One of the things I think a lot of people are looking forward to is seeing Mel Gibson as the baddy. A lot of us have seen photos of him and he showed up pretty big, very jacked, if you will.
Can you talk about getting to work with Mel Gibson and what was your reaction when you saw how big he got for the filming?
HUGHES: I mean, he’s just completely fit. That guy is- when he came on set it was towards the end, that’s right. I always said it’s like when you’re filming – I had a similar experience on Red Hill, we were filming and we shot everything leading up until, and around, and the ramifications of the bad guy, and until you get the villain on set you’re like ,”Yeah, this still doesn’t really feel like a real movie.” I remember the first day Mel came on set we shot this scene, it’s incredible, one of my favorite scenes actually. It’s a face off between him and Stallone. When he came on set, I remember we rehearsed it quite a few times and then we went to go for a take and I remember Mel just walked up and the camera caught his gaze, his evil gaze. He was in character and I was like, “Wow, alright, we got a movie now. The villain’s here.”
Obviously working with Mel is an absolute treat. Working with all the cast. Because they all come from different backgrounds, and they come from different training and different experiences. Obviously you have people like Mel who’s trained and studied the craft, and there’s other people that come from a different background, come to acting from various other outlets, whether it be MMA fighting or sporting, or whatever it is. But that was a lot of fun, because every two weeks you get a different sort of thing. You’re like, “Alright awesome, we’re shooting Antonio Banderas for the next three weeks. Now we’ve got Arnold for two weeks. Now we’ve got Harrison Ford for two weeks.” Obviously there was always overlaps as well, there were a couple of days we ended up with thirteen chairs on set with thirteen movie star’s names on them, which was pretty crazy. We had a real blast shooting the film and I think it really shines through as well.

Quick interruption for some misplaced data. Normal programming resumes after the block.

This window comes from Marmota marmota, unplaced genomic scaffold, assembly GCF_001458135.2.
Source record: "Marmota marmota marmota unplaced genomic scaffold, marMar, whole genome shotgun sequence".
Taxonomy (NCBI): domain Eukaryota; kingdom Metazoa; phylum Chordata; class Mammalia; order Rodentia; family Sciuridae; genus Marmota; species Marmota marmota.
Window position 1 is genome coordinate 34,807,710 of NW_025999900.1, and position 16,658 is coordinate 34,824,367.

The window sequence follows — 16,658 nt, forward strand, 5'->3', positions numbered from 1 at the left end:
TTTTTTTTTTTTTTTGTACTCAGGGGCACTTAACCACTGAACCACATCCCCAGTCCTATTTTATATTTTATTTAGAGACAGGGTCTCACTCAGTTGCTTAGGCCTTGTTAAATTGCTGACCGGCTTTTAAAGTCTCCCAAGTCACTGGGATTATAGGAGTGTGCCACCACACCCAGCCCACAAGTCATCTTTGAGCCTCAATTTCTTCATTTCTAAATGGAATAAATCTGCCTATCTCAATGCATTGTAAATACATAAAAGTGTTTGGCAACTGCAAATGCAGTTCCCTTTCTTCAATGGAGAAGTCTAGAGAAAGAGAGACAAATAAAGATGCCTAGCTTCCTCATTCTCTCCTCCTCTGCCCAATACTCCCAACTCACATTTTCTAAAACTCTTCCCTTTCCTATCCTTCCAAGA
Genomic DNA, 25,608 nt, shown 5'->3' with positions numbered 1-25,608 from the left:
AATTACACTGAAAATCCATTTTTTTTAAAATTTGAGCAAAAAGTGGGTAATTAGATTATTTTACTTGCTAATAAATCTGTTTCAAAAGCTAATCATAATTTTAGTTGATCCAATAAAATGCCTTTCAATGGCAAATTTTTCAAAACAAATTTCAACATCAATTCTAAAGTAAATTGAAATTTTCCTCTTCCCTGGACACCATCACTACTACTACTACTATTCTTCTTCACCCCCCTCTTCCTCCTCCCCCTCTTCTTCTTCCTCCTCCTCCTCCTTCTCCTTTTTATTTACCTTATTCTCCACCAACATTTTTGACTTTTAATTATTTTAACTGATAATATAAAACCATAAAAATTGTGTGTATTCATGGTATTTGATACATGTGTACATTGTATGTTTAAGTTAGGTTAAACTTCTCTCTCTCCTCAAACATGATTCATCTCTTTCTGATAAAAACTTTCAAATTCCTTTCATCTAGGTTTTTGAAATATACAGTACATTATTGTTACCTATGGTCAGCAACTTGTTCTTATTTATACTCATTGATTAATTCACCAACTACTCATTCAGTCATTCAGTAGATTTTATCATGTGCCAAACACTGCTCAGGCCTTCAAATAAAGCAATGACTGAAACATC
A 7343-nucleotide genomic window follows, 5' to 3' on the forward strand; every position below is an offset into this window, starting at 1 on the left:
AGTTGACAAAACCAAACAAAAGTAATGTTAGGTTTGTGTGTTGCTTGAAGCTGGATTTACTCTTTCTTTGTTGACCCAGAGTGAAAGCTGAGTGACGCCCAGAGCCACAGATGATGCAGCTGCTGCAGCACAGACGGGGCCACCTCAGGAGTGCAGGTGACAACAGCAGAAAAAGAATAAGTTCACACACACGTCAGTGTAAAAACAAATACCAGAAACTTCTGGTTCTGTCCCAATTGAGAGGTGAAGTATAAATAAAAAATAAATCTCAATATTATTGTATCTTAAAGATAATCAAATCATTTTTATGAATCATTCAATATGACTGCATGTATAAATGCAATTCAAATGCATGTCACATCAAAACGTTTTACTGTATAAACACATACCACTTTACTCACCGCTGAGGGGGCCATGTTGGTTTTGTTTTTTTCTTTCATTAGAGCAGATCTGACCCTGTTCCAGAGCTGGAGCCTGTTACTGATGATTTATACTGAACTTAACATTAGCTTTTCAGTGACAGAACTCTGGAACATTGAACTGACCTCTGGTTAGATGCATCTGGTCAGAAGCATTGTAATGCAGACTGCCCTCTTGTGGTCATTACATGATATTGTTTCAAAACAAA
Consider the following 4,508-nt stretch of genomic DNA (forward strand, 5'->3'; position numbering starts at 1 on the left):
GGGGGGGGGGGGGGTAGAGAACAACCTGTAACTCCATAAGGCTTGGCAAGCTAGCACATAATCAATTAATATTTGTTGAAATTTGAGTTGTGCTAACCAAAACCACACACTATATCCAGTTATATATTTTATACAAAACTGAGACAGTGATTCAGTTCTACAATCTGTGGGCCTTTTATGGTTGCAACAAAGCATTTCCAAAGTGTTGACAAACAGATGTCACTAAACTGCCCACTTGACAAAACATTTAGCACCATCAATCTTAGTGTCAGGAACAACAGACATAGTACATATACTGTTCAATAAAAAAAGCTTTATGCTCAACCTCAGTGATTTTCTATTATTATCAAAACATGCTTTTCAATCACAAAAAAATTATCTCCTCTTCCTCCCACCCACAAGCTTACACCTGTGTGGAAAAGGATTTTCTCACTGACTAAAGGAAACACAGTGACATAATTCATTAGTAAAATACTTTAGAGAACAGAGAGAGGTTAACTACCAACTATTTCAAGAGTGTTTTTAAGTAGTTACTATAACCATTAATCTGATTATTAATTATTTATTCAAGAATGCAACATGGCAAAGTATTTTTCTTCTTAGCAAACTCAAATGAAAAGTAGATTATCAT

I definitely have to ask you about getting to work with Harrison Ford, who’s one of the new additions for Expendables 3. That’s a real coup getting him to be in the movie. Can you sort of talk about how it came together? Was it Sly making the phone call? How did it all come about?
HUGHES: It came together very quickly. I remember I was working with Sly, because I came on board early on- it was like with Mel. We were discussing who we could get to play the villain and I remember I was in his office he walked in one day and said, “Hey what do you think of Mel Gibson?” “I’m like dude, Mel Gibson. Come on Mad Max vs. Rambo, bring it on.” And he goes, “Yeah, you’re right.” And then he just turns around, picks up his phone and just calls Mel straight up. I think obviously Sly’s had a huge enormous, phenomenal career and he’s able to do that. It was pretty crazy.
I can’t imagine what his Rolodex looks like.